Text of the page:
Editors are unique individuals, and as such, they have different processes and methods. You should expect your editor to communicate how they work so you are on the same page.
For example, I have two editorial approaches: a hands-on method and a coaching method. For the hands-on method, I will make more substantive changes to the actual text, and for the coaching method, I will instead make comments discussing the issue and potential solutions.
Some authors aren’t as tied to their words, especially in nonfiction, so they prefer the hands-on method. Others would see that as overstepping. So it is important to communicate this upfront.
If your editor doesn’t have this on their website, ask them about it.
You can’t expect your editor to automatically work the way you want them to without communicating.
6. You should expect your editor to complete the amount of rounds you agreed to and paid for.
If you paid for two rounds—one substantive and one copyediting—then that is what you will get.
If your manuscript needed two substantive rounds, but you only paid for one, then you can’t expect the editor to perform another substantive edit just because your manuscript needs it.
You get what you paid for.
7. You should expect your editor to allow you to have final say.
Editors use track changes so you can accept or reject any change they make.
While it can seem like they are your enemy, especially when they ask you to make changes you don’t want to do and critique aspects of your manuscript you thought were brilliant, they are trying to make your book better.
The editor made each change for a reason, so you should consider why. Read the comment they left, and if there wasn’t a comment, ask why they made the change.
If you disagree, that’s OK, but at least consider it and find out the reason behind the change.
But in the end, it is your book.
8. You should expect your editor to edit based on best practices and not their personal style.
Editors consult style, usage, and grammar books when making editorial decisions.
So when an editor revises a sentence, you should expect they did so based on writing best practices. Perhaps the sentence contained awkward syntax or weak words.
You may think it’s just the editor’s personal opinion—after all, who deemed it awkward and weak—but best practices do exist and editors follow them.
So trust that your editor knows what they are doing (unless you didn’t hire a quality editor).
This trust doesn’t mean you can’t ask clarifying questions or that your opinion doesn’t matter; it just means that when making a decision to reject, you know your editor’s goal was to make it better.
Yes, editing can be subjective. Give any three editors the same manuscript and you will get three different edits. If a sentence is wordy or awkward, multiple different revisions can fix it.
However, you should expect an editor to never make a change unless they can back up their reasoning with more than just “Because I said so.” (My three-year-old just learned that phrase . . . moms don’t need a reason, but editors do and should have one)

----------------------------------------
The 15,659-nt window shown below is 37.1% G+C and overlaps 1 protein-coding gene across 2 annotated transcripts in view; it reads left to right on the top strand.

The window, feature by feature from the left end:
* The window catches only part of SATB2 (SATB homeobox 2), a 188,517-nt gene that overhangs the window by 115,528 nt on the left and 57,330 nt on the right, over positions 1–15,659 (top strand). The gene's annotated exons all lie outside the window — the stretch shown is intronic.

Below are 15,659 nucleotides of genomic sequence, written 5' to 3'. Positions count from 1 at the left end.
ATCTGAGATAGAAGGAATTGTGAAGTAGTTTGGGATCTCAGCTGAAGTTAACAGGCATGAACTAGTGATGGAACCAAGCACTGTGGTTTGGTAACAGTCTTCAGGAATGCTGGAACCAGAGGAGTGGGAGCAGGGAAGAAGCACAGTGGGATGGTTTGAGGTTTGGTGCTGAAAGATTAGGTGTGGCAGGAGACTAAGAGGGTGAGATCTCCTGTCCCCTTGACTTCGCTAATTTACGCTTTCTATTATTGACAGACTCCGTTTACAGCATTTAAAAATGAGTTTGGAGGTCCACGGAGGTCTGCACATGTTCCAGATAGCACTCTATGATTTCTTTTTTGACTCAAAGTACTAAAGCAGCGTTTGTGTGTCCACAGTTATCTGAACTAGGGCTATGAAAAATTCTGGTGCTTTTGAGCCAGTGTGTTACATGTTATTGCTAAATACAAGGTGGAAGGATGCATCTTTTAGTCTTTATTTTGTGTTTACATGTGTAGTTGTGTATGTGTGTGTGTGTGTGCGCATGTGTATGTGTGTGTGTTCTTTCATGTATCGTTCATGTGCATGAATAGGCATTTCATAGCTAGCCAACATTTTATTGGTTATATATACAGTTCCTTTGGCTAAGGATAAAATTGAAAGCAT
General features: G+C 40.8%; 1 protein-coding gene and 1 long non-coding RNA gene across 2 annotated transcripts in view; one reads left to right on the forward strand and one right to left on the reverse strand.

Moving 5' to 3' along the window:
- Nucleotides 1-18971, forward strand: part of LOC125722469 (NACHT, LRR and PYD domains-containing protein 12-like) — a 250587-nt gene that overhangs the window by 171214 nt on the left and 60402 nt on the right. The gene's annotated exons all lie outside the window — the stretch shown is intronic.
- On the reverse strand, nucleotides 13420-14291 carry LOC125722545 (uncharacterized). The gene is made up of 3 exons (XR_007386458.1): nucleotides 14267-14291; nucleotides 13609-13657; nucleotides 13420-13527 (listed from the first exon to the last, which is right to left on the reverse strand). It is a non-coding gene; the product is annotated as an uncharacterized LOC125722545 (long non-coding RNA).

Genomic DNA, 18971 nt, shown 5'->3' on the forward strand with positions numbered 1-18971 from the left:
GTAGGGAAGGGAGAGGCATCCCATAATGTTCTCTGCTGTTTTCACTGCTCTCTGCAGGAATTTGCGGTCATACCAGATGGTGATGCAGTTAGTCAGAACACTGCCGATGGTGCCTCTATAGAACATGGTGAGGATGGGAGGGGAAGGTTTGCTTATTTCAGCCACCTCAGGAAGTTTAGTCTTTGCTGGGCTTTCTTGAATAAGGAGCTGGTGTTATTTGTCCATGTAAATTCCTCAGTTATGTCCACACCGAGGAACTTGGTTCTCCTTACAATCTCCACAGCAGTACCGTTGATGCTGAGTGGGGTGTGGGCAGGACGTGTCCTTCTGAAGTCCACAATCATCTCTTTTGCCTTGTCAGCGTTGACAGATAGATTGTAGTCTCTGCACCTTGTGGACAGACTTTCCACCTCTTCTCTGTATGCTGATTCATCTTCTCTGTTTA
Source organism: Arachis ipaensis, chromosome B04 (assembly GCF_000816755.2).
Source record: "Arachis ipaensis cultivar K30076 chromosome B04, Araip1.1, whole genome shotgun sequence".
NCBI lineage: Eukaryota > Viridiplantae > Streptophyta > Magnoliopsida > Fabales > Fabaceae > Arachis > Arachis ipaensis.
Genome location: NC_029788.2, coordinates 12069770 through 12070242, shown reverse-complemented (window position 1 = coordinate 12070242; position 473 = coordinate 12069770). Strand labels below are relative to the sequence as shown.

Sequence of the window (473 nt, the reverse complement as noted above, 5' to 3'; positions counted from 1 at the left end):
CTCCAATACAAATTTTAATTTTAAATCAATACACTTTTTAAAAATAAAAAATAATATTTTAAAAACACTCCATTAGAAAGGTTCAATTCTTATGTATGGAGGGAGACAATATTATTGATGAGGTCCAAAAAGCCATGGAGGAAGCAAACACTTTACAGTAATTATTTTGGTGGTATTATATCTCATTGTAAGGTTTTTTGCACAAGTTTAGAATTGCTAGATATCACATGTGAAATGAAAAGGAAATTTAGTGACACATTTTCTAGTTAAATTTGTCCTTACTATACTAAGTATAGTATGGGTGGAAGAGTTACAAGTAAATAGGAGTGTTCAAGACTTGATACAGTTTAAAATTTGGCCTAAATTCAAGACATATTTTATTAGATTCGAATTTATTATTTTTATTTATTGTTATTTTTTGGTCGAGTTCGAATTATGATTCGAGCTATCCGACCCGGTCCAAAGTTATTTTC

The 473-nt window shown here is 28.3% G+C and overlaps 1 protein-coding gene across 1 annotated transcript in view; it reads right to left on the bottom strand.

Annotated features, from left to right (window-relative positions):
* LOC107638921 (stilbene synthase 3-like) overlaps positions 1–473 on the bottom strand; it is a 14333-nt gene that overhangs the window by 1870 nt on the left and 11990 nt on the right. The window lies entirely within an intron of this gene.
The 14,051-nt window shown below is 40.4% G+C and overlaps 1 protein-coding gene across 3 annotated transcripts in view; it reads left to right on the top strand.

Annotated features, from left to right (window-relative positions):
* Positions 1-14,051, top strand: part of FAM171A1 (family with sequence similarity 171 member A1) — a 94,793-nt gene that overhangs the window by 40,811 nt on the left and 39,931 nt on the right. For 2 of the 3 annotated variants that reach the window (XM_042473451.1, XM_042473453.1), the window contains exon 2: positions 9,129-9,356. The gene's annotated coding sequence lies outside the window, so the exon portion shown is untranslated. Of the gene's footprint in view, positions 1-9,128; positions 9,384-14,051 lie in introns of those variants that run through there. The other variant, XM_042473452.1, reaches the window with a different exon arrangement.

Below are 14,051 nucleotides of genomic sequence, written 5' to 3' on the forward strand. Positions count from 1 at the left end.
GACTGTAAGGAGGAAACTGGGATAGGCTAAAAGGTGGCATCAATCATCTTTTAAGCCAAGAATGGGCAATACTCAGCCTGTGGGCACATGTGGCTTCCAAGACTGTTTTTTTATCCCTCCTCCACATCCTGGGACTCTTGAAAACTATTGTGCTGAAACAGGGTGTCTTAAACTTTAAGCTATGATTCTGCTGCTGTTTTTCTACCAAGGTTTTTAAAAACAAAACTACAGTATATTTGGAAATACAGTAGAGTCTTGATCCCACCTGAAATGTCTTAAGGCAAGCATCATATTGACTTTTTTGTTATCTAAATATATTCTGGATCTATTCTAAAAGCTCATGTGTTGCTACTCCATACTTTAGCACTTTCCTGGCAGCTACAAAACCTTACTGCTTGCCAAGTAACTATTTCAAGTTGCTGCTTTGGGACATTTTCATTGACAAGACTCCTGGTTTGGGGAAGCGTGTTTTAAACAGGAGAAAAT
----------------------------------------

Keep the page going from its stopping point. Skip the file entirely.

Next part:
9. You should expect editing to take time.
On average, editors can edit 3–10 pages in an hour, depending on the type of editing they are doing and the speed of that given editor.
Since editing is a cognitively demanding skill, most editors can’t spend more than five hours eyes-on-page editing in a day.
Thus, it isn’t reasonable to expect an editor to edit your book in just a few days or even a few weeks, depending on the length.
10. You should expect to do your own editing after you get it back from the editor.
Your editor will leave comments with suggested fixes and improvements. How much depends on the state of the manuscript and the style of the editor.
I have some clients who wish for me to make as many actual changes as I can rather than making comments. So if a concept is not well explained, they prefer me to just add in the additional content needed to explain it. If I can’t, then I make a suggestion for them to do so.
But that is not necessarily the standard. It is your book, not the editor’s.
So they will give you suggestions of ways to improve the text, but leave the actual fixing to you.
Of course, they will fix actual errors (grammar and spelling) and some stylistic things like awkward sentences, but big-picture things may be left to you with an editor’s comments and suggestions.
Again this depends on how the editor works and goes back to expectation #5: communicating methods and processes.
But either way, even if the editor takes a more hands-on approach, you will have some work to do on your end.
The editor-author relationship can be beautiful; just make sure you are on the same page and you enter the relationship with clear expectations.
Katie Chambers, owner of Beacon Point, is a nonfiction and fiction substantive (developmental) editor and copy editor for independent authors, content writer and editor for business professionals, online teacher, and tutor.
As an editor, she acts as a beacon by building partnerships with authors and encouraging them.
She loves books and believes they have the power to transform lives. And as such, she wants to ensure that nothing stands in the way of an author’s message or story by reducing errors and strengthening their writing and plot and character development.
Visit her business website, follow or chat with her on Twitter, or connect with her on Facebook and LinkedIn.
If you’re an author, take a look at her writing resources page to access free resources for you.